THIRUVANANTHAPURAM: As a majority of the people in the state give vent to their annoyance at Union Home Minister Amit Shah’s ‘One Nation, One Language’ call, the LDF Government has made a counter move, proposing to the Public Service Commission to conduct its recruitment exams, including those for Kerala Administrative Service (KAS), in Malayalam.
An in-principle decision was taken in this regard during a meeting between Chief Pinarayi Vijayan and PSC Chairman MK Sakeer here on Monday. An expert panel will be set up to find technical terms in Malayalam required for engineering, medical and computer-related exams. Dictionaries of technical words will be prepared for each subject. The service of university vice-chancellors will also be utlilised for the purpose.
The Aikya Malayala Prasthanam, which has been holding an indefinite fast in front of the PSC office for 19 days seeking question papers in Malayalam, welcomed the decision and called off the strike.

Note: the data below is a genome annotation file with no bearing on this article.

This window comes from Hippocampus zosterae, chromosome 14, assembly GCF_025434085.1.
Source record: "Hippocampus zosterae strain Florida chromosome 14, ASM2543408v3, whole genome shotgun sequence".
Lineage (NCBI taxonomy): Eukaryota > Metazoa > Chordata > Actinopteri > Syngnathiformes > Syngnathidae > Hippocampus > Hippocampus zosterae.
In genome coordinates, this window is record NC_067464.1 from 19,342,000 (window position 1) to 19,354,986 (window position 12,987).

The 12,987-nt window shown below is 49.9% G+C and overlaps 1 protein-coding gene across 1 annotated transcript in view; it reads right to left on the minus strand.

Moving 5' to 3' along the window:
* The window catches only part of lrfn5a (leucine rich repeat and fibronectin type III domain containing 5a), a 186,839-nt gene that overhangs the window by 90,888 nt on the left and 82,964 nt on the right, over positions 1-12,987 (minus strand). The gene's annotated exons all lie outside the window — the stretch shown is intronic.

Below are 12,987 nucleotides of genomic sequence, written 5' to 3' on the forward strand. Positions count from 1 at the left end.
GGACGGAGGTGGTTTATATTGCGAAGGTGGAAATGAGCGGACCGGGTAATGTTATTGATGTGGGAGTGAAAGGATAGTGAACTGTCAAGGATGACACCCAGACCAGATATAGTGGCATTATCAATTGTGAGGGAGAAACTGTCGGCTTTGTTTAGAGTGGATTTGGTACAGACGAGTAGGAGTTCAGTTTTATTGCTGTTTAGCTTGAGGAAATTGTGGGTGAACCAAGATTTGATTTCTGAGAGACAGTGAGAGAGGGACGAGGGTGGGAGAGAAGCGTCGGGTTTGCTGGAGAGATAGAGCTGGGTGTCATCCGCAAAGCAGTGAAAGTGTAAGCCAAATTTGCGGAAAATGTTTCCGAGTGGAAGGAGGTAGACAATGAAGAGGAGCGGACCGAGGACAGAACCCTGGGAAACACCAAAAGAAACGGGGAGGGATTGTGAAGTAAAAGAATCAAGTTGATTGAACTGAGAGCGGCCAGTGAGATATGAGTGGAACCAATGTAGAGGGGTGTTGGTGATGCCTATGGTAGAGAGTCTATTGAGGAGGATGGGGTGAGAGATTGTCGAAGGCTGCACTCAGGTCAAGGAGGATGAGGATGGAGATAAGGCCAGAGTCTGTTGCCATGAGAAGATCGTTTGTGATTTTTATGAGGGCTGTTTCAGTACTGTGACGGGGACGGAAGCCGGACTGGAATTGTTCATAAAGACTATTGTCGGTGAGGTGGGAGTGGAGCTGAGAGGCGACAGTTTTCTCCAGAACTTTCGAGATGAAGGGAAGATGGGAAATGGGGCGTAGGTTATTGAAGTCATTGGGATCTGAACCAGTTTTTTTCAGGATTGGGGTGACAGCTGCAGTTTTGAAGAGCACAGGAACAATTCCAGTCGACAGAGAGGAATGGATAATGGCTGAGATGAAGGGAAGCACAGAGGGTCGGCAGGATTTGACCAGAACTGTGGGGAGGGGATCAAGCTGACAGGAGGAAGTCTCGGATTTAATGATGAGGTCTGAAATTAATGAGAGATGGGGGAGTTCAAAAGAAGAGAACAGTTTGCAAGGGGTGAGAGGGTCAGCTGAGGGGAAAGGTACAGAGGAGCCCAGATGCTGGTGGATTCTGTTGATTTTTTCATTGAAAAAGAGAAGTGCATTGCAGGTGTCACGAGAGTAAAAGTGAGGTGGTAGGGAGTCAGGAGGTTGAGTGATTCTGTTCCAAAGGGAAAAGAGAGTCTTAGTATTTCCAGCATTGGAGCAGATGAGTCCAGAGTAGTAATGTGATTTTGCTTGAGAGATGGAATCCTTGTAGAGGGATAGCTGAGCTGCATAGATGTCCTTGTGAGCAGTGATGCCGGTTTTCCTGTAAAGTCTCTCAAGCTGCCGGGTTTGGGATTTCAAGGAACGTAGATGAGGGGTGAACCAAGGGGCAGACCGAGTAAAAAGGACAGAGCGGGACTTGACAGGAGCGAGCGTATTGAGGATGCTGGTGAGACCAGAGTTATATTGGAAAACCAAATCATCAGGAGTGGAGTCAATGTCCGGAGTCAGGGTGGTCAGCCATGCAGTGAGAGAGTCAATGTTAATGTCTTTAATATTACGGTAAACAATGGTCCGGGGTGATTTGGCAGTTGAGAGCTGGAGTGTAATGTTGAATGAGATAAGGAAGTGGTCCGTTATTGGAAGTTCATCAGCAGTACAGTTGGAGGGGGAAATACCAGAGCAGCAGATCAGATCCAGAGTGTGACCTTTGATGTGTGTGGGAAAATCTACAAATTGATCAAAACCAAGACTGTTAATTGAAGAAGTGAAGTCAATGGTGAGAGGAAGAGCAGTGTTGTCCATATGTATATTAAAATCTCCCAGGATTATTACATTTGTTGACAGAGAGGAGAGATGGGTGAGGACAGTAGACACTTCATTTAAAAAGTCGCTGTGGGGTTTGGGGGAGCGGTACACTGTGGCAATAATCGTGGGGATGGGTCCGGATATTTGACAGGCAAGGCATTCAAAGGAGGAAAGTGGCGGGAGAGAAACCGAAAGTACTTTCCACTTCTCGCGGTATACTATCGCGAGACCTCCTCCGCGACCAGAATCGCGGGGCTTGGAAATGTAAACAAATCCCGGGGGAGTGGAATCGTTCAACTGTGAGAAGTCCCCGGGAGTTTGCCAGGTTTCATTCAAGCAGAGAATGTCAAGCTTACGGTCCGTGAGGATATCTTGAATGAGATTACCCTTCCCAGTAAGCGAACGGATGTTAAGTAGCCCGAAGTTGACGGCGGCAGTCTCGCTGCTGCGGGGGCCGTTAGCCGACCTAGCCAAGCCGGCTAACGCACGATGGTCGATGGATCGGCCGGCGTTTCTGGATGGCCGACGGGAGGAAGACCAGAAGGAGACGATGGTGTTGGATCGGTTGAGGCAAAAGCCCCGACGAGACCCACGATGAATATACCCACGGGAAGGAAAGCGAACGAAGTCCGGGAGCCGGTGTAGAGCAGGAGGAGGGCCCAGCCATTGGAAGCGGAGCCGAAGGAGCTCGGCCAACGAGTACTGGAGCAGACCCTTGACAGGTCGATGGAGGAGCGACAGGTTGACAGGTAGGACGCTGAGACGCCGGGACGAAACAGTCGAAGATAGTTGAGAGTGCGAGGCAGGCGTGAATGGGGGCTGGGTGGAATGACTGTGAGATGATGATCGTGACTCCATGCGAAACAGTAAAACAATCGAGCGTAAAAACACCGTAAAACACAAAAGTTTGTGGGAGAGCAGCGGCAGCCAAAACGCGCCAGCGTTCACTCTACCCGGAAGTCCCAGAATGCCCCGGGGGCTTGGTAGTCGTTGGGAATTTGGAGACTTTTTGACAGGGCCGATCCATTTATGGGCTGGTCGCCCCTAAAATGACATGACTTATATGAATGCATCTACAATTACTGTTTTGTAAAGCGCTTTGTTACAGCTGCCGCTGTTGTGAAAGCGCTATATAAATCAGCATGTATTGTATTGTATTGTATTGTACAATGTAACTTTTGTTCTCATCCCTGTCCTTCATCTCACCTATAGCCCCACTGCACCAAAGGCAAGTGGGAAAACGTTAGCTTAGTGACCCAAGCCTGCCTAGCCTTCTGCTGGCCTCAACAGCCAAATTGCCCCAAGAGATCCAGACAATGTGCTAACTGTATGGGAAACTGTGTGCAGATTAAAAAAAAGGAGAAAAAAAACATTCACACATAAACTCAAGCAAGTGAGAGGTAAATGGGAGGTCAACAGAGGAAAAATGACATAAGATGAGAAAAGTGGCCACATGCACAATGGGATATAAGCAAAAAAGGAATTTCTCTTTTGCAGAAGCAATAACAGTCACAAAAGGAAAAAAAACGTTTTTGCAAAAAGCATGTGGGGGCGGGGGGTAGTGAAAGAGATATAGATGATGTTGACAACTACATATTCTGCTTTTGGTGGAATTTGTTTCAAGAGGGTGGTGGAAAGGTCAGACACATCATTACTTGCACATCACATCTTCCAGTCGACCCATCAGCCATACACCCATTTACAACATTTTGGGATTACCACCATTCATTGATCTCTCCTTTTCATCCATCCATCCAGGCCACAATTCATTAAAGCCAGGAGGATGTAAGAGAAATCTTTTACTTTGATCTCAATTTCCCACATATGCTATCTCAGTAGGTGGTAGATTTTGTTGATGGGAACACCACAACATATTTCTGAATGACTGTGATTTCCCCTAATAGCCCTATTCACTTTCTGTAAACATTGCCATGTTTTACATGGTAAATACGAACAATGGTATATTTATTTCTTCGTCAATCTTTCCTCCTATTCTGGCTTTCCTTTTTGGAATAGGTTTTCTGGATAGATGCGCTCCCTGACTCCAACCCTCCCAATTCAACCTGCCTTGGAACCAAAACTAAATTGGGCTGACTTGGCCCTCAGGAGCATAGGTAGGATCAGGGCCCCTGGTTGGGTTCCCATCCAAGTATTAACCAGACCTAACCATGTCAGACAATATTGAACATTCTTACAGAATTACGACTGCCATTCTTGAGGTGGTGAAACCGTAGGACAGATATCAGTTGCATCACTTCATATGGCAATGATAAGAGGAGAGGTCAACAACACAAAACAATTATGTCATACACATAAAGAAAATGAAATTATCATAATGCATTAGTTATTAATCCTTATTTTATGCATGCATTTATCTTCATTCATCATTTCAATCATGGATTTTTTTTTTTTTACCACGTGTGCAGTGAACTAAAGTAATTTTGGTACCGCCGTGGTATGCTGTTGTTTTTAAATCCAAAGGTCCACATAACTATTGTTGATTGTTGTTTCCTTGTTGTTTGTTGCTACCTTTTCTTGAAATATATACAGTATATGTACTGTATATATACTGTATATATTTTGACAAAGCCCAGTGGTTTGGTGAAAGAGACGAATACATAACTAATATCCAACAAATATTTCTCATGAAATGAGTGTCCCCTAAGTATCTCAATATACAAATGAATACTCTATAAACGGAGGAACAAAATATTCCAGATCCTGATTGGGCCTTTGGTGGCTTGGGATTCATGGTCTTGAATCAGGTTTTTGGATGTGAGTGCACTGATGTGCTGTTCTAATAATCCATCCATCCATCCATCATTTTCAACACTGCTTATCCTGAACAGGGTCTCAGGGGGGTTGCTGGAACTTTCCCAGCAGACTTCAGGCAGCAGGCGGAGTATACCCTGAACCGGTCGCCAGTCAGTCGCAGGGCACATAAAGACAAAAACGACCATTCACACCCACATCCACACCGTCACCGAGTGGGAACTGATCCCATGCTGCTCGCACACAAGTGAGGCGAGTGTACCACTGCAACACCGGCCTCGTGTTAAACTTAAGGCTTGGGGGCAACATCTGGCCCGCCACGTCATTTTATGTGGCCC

At present, Malayalam question papers are prepared only for tests with Plus-Two as basic qualification. Though it covers nearly 90 per cent of the candidates, the government wants question papers of other examinations too in Malayalam. In future, they should also be made available in Kannada and Tamil.
Pinarayi said the LDF government has been taking steps to promote Malayalam right from the beginning. Introducing language legislation to ensure the study of the mother tongue and making Malayalam the official language were part of that attempt.
“The state government is not against learning any other language. When English or minority languages like Tamil and Kannada have to be used, they can be used. On other occasions, it’s mandatory that Malayalam be used. But it shouldn’t be done at the cost of insulting Malayalam. That’s why right from government offices to courts in the state, Malayalam should be the official language,” said Pinarayi.
Initially reluctant, the PSC ceded to the demand after mounting pressure from various corners including the CPM state leadership. Socio-cultural leaders from across the state too had come out extending support to the demand.